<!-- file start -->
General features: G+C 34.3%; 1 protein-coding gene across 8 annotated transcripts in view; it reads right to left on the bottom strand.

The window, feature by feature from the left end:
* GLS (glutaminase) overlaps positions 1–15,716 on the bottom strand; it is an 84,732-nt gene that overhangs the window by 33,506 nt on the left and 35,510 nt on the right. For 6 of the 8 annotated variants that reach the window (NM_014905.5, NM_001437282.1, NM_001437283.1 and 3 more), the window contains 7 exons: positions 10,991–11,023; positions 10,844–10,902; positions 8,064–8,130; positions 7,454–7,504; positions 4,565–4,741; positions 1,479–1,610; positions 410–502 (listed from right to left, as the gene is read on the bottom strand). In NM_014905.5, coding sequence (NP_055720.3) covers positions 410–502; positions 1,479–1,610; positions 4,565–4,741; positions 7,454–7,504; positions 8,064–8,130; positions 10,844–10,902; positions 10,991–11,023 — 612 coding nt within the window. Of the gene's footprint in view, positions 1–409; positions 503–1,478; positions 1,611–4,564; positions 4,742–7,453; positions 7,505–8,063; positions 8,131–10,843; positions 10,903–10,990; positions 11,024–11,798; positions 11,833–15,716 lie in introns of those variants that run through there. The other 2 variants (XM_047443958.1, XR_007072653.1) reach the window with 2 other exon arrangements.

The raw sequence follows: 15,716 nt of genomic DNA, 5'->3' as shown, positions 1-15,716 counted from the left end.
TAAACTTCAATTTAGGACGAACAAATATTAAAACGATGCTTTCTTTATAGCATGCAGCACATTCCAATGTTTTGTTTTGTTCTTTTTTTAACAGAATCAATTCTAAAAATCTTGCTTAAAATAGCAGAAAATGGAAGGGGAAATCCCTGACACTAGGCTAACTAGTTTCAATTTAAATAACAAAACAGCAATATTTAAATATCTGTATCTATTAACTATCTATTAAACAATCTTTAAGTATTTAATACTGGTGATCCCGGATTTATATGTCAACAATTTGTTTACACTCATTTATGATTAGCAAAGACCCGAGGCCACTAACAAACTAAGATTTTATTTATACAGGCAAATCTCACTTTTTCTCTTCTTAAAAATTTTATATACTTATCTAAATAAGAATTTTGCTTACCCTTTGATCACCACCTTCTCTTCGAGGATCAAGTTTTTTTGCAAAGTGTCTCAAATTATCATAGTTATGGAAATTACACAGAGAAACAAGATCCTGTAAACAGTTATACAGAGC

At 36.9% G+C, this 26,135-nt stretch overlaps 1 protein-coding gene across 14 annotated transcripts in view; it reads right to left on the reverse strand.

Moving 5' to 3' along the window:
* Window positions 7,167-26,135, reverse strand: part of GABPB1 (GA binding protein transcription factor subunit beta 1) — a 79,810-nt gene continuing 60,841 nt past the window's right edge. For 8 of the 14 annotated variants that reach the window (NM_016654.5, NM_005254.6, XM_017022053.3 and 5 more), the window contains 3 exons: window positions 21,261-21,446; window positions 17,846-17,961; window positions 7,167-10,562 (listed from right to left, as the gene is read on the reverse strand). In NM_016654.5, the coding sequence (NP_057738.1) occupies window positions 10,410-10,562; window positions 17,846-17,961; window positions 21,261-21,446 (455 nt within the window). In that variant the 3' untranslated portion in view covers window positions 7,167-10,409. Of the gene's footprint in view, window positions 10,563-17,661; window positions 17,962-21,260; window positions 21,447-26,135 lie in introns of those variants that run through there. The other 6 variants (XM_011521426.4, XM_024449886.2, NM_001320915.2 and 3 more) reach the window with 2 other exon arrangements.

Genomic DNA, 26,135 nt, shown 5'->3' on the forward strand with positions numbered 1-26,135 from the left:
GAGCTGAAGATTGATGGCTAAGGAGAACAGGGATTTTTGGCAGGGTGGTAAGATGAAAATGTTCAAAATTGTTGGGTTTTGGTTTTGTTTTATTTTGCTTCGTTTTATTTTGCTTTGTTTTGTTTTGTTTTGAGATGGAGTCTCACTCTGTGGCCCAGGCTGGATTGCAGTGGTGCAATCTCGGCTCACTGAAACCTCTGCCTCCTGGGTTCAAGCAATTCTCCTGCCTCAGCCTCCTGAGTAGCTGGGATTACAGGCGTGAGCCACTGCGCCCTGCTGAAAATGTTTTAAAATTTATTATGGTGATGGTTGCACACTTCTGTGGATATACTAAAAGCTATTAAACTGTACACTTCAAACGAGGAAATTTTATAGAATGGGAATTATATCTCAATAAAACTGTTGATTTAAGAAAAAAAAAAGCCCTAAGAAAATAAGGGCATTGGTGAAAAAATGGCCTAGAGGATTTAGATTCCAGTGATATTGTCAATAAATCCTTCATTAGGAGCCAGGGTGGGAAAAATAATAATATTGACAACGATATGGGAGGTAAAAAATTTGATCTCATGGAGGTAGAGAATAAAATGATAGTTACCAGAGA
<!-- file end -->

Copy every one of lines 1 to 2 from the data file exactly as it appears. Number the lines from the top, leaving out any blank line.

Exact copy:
General features: G+C 34.3%; 1 protein-coding gene across 8 annotated transcripts in view; it reads right to left on the bottom strand.

The window, feature by feature from the left end: